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Oh snow you didn’t 

A closer look at the icy little flakes that make, and break, our winters.

Ice crystals, better known as snowflakes, make for a whimsical winter tale—but this is one fable founded in cold hard fact. Apart from perpetuating Canadianisms and a subconscious love of holiday commercialism, snow is complicated, close to home and, of course, icy cool.

"It's a story of many facets," says snowflake specialist Kenneth Libbrecht, professor of physics at California Institute of Technology. 

The dainty crystals start out as teeny hexagonal prisms, each one a solitary soul as "no two snowflakes follow the same path through the clouds," says Libbrecht. Any change in degree, collision of flurries or altering of air-pressure affects the crystal's lattice-like pattern.   

It takes anywhere from 15 minutes to an hour for a snowflake to form, and up to 100,000 droplets of water vapour. Crystals tend to be plate-like in shape with fragile branches, glistening facets and ethereal hollows.

Though dreamy and lace-like in the sky, snow changes drastically when it hits the ground, says Mary Anne White, professor of physics and chemistry at Dalhousie University: "If snow becomes compacted with other snow eventually it will form into ice—the pure ice we're used to seeing in our freezer. If you think of glaciers, those came from snow, but the weight compacted all that to ice."

Even in a snowbank you can still see individual ice crystals reflecting in the sunshine, but those same prettily packed crystals can be tested to predict potential avalanches.

Let's face it, snow can be scary. Glaciers cause shipwrecks, avalanches crush stuff. And, snow is fatally cold—a frost's bite is worse than its bark.

When it comes to snow recreation, temperature matters. When the air is dry and cold "the flakes will fall one at a time and be just a dry powder, like sugar," says White. Though, this sweet sort of snow is not generally native to Nova Scotia. Our flakes get caught up in humidity of the Gulf Stream and grow sticky and wet, clumping together as they fall from the sky. Not great for skiing but perfect for forts and snowball fights. It's a fair trade-off. "Really cold conditions like in the dry Arctic wouldn't make good snowflakes for making snowmen," says White.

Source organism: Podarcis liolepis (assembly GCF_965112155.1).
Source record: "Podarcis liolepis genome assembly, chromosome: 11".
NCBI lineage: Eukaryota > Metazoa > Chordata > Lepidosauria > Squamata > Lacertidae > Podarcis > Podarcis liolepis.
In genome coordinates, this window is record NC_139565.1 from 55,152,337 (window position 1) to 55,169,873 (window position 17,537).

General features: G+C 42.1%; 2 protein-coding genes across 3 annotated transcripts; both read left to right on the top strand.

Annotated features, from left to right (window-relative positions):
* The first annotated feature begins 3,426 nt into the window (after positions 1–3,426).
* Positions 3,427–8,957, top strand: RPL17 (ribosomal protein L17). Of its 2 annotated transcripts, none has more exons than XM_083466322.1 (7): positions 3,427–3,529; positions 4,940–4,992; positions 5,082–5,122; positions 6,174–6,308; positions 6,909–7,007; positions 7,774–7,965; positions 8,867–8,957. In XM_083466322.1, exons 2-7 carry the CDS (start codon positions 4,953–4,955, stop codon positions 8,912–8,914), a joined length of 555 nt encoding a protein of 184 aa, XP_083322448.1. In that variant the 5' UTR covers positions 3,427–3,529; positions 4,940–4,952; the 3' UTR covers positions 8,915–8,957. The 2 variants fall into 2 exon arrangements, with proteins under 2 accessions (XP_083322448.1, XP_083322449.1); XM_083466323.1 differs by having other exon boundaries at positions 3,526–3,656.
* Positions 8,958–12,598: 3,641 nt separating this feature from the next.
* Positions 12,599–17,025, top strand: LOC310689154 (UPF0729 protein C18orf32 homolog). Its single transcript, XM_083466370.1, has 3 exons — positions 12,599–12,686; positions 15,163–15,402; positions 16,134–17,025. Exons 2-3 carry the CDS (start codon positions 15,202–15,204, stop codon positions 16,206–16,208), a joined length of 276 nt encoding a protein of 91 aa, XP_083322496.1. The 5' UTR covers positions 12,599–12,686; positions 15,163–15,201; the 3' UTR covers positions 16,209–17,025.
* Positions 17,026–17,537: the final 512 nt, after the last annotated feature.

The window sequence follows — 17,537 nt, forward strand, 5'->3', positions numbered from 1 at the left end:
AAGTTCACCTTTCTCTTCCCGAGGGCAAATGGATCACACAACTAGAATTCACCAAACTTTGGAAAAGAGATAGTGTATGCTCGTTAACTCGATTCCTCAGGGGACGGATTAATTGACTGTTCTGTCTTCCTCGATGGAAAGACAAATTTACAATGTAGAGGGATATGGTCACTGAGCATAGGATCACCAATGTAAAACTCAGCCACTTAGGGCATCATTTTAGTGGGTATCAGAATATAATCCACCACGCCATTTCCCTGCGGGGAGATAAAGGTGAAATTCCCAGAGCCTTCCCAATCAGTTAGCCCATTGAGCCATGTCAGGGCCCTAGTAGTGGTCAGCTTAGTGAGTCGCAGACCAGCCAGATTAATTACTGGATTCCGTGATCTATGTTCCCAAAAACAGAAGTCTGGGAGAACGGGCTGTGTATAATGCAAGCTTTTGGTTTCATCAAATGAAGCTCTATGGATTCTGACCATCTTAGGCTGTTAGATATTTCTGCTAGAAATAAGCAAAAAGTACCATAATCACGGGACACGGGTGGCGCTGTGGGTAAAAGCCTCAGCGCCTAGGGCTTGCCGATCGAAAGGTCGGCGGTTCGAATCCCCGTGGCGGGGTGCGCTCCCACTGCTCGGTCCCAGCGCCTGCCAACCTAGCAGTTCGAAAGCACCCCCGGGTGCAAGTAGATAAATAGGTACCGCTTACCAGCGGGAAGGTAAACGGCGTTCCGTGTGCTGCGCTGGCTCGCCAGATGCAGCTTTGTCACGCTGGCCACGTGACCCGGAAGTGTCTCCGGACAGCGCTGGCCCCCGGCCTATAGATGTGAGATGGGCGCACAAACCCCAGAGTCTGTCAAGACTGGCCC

East coast snow also makes for more work. Because it's more dense, it's heavy to shovel and slow to melt. In the prairies, where the air is dryer, clearing a powdery doorstep doesn't require quite so much gusto.

You can make more than snow angels with ice crystals, though. White grows ice to make ceramics in a process called freeze casting. "We take little particles of ceramic, mix it with water and freeze it, and the water grows into ice sheets," she says. "Then, we freeze dry away the ice and we're left with sheets of ceramic." The result is comparable to layers of shell. The ceramics are used to study thermodynamics and create more efficient solar cells. "Ultimately, we're using ice to make power." 

Libbrecht uses snowflakes to study crystal growth. "Ice was in some ways just a convenient case study," he says. "It's cheap and easy to grow. No safety concerns." 

To study the flakes he has to photograph them, because (duh) they melt. Libbrecht uses his own custom camera-microscope to shoot his crystal captives, illuminating the photos with coloured lights. His work was even used to inspire the artwork for Disney's Frozen. Snowflakes are most photogenic at -15 degrees, but if you don't have a snow-croscope handy a regular magnifying glass works great for getting up close and personal with Suzy Snowflake.

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